Armpits4August is a month long charity event foreveryone with Polycystic Ovary Syndrome (PCOS), which started in August 2012. For information on PCOS click here
Participants grow underarm hair for one month, and ask friends and family to sponsor them to raise money for Verity, the charity for people with PCOS.
PCOS affects up to 10% of women and is even more prevalent amongst trans* men, yet it’s hardly ever talked about. A common symptom of PCOS can be hirsutism (excessive hair growth), so by growing our body hair we are working towards having pride in our body hair, not shame. Armpits4August will provide a stimulus and safe space to discuss the complicated, emotional, or embarrassing experiences of body hair that women, trans* and non-binary people often have. We believe the shame a lot of people feel about their body hair is a consequence of living in a society that regulates, controls and dictates that female-assigned bodies must conform to incredibly narrow beauty standards, and which upholds a rigid gender binary that deems body hair a ‘masculine’ trait. This creates a physically, socially, and mentally damaging image of what is ‘natural’ – an image that turns out to be no more than an idea. There is no standard, universal, typical – let alone ‘normal’ – pattern of body hair for women, men, or anyone else. We think that the display of underarm hair growth every August will be one way of demonstrating this, so we are also constructing an online archive of photos to show the diversity of hair that we have: colour, shape, density, texture, speed, etc. We also provide resources and hold events to help you celebrate your body hair, including body-hair workshops, pit pride parties, discussion groups, and more!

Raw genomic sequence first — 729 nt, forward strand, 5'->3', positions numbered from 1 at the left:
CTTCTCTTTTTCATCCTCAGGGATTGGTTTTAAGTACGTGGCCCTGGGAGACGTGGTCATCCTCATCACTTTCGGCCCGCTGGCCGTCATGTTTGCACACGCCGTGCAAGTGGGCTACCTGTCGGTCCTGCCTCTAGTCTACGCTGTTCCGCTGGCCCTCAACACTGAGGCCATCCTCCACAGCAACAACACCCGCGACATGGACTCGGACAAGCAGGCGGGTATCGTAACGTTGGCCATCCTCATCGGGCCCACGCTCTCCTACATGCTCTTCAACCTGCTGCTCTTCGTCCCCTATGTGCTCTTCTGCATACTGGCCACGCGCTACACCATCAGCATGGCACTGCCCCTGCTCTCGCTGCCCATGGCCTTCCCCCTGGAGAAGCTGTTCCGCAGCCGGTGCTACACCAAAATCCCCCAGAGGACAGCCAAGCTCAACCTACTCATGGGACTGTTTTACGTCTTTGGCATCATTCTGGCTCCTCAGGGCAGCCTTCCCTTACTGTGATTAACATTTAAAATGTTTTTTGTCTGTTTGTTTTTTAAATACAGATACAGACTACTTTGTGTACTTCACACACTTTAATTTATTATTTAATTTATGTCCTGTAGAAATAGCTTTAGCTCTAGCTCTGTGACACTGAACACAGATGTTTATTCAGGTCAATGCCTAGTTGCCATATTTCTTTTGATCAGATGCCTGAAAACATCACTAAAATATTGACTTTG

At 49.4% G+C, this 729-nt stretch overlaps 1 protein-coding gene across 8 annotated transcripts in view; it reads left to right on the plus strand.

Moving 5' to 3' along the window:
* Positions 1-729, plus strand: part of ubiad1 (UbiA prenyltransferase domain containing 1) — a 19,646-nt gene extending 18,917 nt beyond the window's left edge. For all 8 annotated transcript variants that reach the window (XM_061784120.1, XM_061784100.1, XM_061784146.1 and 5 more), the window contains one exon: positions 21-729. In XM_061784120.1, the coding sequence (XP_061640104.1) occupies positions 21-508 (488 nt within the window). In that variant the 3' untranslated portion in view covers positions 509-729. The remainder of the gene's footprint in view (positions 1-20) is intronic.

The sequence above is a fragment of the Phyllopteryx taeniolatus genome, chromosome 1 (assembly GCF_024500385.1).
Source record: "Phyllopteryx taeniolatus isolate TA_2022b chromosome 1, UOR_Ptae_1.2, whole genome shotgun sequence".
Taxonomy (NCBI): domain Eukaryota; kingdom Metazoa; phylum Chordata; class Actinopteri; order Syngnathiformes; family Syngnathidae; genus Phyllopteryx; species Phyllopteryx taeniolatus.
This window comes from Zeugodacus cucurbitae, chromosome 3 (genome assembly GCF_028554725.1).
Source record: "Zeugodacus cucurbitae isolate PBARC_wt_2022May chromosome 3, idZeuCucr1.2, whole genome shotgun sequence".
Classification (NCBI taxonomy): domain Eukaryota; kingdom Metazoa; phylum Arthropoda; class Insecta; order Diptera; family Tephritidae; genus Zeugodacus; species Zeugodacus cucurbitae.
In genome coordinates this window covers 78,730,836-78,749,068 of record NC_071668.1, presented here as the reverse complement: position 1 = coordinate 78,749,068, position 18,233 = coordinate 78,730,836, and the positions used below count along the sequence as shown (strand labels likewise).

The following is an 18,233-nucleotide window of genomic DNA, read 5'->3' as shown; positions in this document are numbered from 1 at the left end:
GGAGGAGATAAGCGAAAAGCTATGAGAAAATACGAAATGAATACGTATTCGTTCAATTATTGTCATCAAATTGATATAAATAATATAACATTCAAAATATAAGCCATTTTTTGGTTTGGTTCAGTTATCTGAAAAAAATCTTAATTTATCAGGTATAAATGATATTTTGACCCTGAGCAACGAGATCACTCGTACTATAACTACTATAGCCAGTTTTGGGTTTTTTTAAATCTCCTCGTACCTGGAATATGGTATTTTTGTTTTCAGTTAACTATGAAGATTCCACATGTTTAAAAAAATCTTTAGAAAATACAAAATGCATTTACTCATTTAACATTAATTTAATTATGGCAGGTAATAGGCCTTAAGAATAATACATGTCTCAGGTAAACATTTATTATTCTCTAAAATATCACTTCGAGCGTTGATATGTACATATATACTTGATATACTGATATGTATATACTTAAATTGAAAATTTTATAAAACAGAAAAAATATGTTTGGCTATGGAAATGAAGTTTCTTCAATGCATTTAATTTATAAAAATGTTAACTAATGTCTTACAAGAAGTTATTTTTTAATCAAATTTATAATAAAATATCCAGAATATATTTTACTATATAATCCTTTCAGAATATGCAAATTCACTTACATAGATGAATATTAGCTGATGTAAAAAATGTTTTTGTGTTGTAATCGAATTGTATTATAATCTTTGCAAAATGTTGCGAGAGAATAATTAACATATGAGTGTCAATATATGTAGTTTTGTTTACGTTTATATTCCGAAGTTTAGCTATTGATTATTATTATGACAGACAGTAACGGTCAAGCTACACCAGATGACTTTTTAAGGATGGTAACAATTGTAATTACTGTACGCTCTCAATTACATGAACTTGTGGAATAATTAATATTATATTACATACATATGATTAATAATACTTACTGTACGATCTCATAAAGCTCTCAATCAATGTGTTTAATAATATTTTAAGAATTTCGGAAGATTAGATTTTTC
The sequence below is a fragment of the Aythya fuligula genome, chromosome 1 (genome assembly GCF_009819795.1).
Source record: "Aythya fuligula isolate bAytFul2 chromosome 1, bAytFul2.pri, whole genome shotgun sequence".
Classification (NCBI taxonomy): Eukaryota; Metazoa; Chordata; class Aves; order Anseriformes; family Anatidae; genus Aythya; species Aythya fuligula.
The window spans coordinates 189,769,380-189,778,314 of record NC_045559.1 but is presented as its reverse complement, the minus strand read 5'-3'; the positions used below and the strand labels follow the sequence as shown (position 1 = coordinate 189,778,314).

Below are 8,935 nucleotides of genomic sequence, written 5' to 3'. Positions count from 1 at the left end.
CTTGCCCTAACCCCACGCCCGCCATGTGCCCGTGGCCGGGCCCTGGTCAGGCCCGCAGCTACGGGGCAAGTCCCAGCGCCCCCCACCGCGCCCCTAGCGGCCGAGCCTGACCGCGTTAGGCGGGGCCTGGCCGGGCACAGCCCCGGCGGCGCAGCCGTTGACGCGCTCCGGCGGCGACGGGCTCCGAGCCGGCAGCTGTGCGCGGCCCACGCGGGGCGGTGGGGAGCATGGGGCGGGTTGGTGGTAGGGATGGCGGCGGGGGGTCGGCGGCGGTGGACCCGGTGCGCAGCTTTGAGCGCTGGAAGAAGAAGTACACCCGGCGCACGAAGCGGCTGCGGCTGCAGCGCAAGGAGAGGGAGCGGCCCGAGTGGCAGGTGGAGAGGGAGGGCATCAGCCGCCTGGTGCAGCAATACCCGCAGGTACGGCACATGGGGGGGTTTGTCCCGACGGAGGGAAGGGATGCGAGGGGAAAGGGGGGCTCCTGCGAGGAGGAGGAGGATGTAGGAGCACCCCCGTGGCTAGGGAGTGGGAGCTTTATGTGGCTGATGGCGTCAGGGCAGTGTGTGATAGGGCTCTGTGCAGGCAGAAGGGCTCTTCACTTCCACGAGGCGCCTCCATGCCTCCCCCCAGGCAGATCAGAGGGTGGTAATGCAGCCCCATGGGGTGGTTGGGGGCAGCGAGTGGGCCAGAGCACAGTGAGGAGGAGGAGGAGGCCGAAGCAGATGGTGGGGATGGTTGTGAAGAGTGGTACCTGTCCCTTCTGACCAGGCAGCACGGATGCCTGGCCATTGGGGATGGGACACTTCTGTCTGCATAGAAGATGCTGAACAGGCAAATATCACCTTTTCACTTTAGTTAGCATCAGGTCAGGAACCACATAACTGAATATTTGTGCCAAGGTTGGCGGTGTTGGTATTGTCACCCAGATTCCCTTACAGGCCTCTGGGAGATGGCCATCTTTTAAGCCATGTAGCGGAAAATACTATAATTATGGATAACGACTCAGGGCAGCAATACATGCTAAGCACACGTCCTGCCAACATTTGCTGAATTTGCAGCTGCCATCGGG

We acknowledge that not everyone has the same opportunity to take part in Armpits4August and that in a racist, sexist, classist, disableist, trans*phobic and lesbophobic society, some women, trans* and non-binary people may simply not have the option to grow their body hair as a political act without it having personal consequences, such as increased harassment, having treatment withheld whilst transitioning, being questioned about their ability to self-care, etc. We hope that, if this and similar campaigns are successful in changing social attitudes about body hair and femininity, it will become easier in the future for more and more people to participate.
We also recognise that attitudes towards body hair vary from culture to culture and are often influenced by religion or local custom; we do not wish to replace the oppressive beauty standard of hairlessness – which is particularly resonant within the West – with a similarly all-encompassing demand for everyone everywhere to stop depilating forever. However, we do think that having a go at letting it grow can be a fun and empowering decision for many people, and so we strongly encourage anyone who is interested to take part in Armpits4August 2013!
We welcome comment, debate, encouragement and criticism on twitter, the facebook group or via email, especially from those who have experienced the intersections of oppression (race, class, gender, ethnicity, ability, sexual orientation etc.) differently/additionally to ourselves, and are keen to engage with critiques of the limitations of such a project as well as its benefits in order to make it as inclusive as possible. We do not, however, welcome any attempts to tell us that post-pubescent women with body hair (no matter how much) are disgusting, unhygienic, ‘unnatural,’ etc. Nor will we accept any form of misogyny, sexism, racism, homophobia, disableism, classism or any anti-feminist/trans*/queer rhetoric or other such hateful speech: these comments and emails will be deleted.